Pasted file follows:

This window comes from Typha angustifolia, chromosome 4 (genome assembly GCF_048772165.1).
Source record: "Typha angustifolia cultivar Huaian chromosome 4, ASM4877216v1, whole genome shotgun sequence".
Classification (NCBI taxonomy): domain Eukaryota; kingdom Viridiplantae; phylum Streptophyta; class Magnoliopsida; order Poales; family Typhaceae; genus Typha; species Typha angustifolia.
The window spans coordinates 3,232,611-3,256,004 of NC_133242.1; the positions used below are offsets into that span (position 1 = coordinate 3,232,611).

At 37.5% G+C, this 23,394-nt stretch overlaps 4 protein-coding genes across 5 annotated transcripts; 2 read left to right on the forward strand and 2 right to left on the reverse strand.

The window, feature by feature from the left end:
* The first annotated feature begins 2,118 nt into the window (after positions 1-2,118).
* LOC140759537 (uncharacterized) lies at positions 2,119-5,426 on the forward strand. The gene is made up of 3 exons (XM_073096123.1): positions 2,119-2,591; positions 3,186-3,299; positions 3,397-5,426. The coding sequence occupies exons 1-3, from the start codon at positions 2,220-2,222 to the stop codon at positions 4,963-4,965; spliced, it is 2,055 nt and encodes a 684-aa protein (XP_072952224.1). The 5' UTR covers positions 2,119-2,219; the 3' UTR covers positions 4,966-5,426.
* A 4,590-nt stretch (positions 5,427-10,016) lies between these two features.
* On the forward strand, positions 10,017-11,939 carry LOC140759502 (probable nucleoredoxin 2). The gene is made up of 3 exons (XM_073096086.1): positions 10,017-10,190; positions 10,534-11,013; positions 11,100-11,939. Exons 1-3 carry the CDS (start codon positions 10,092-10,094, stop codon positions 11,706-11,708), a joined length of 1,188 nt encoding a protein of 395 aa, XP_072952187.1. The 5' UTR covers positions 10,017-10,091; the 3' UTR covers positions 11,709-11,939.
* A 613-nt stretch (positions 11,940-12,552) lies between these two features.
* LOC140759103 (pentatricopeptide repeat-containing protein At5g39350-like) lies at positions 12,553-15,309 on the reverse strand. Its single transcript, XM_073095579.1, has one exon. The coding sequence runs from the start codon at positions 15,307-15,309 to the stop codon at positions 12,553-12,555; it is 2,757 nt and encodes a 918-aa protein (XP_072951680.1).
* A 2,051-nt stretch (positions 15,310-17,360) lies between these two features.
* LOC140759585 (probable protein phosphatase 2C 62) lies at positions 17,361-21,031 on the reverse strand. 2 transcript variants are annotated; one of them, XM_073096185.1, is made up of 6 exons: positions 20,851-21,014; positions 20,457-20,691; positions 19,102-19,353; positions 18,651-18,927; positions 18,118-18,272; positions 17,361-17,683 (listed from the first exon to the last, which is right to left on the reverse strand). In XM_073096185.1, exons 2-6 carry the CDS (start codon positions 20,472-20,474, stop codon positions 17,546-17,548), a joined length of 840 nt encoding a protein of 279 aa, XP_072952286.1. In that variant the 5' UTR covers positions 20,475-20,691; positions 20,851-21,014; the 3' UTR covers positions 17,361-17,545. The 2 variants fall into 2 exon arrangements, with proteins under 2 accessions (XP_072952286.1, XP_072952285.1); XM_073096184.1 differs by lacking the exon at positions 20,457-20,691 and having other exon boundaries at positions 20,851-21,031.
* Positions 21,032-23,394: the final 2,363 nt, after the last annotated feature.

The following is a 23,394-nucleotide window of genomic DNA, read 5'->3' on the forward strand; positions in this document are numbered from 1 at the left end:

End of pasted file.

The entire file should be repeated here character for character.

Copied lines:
This window comes from Typha angustifolia, chromosome 4 (genome assembly GCF_048772165.1).
Source record: "Typha angustifolia cultivar Huaian chromosome 4, ASM4877216v1, whole genome shotgun sequence".
Classification (NCBI taxonomy): domain Eukaryota; kingdom Viridiplantae; phylum Streptophyta; class Magnoliopsida; order Poales; family Typhaceae; genus Typha; species Typha angustifolia.
The window spans coordinates 3,232,611-3,256,004 of NC_133242.1; the positions used below are offsets into that span (position 1 = coordinate 3,232,611).

At 37.5% G+C, this 23,394-nt stretch overlaps 4 protein-coding genes across 5 annotated transcripts; 2 read left to right on the forward strand and 2 right to left on the reverse strand.

The window, feature by feature from the left end:
* The first annotated feature begins 2,118 nt into the window (after positions 1-2,118).
* LOC140759537 (uncharacterized) lies at positions 2,119-5,426 on the forward strand. The gene is made up of 3 exons (XM_073096123.1): positions 2,119-2,591; positions 3,186-3,299; positions 3,397-5,426. The coding sequence occupies exons 1-3, from the start codon at positions 2,220-2,222 to the stop codon at positions 4,963-4,965; spliced, it is 2,055 nt and encodes a 684-aa protein (XP_072952224.1). The 5' UTR covers positions 2,119-2,219; the 3' UTR covers positions 4,966-5,426.
* A 4,590-nt stretch (positions 5,427-10,016) lies between these two features.
* On the forward strand, positions 10,017-11,939 carry LOC140759502 (probable nucleoredoxin 2). The gene is made up of 3 exons (XM_073096086.1): positions 10,017-10,190; positions 10,534-11,013; positions 11,100-11,939. Exons 1-3 carry the CDS (start codon positions 10,092-10,094, stop codon positions 11,706-11,708), a joined length of 1,188 nt encoding a protein of 395 aa, XP_072952187.1. The 5' UTR covers positions 10,017-10,091; the 3' UTR covers positions 11,709-11,939.
* A 613-nt stretch (positions 11,940-12,552) lies between these two features.
* LOC140759103 (pentatricopeptide repeat-containing protein At5g39350-like) lies at positions 12,553-15,309 on the reverse strand. Its single transcript, XM_073095579.1, has one exon. The coding sequence runs from the start codon at positions 15,307-15,309 to the stop codon at positions 12,553-12,555; it is 2,757 nt and encodes a 918-aa protein (XP_072951680.1).
* A 2,051-nt stretch (positions 15,310-17,360) lies between these two features.
* LOC140759585 (probable protein phosphatase 2C 62) lies at positions 17,361-21,031 on the reverse strand. 2 transcript variants are annotated; one of them, XM_073096185.1, is made up of 6 exons: positions 20,851-21,014; positions 20,457-20,691; positions 19,102-19,353; positions 18,651-18,927; positions 18,118-18,272; positions 17,361-17,683 (listed from the first exon to the last, which is right to left on the reverse strand). In XM_073096185.1, exons 2-6 carry the CDS (start codon positions 20,472-20,474, stop codon positions 17,546-17,548), a joined length of 840 nt encoding a protein of 279 aa, XP_072952286.1. In that variant the 5' UTR covers positions 20,475-20,691; positions 20,851-21,014; the 3' UTR covers positions 17,361-17,545. The 2 variants fall into 2 exon arrangements, with proteins under 2 accessions (XP_072952286.1, XP_072952285.1); XM_073096184.1 differs by lacking the exon at positions 20,457-20,691 and having other exon boundaries at positions 20,851-21,031.
* Positions 21,032-23,394: the final 2,363 nt, after the last annotated feature.

The following is a 23,394-nucleotide window of genomic DNA, read 5'->3' on the forward strand; positions in this document are numbered from 1 at the left end: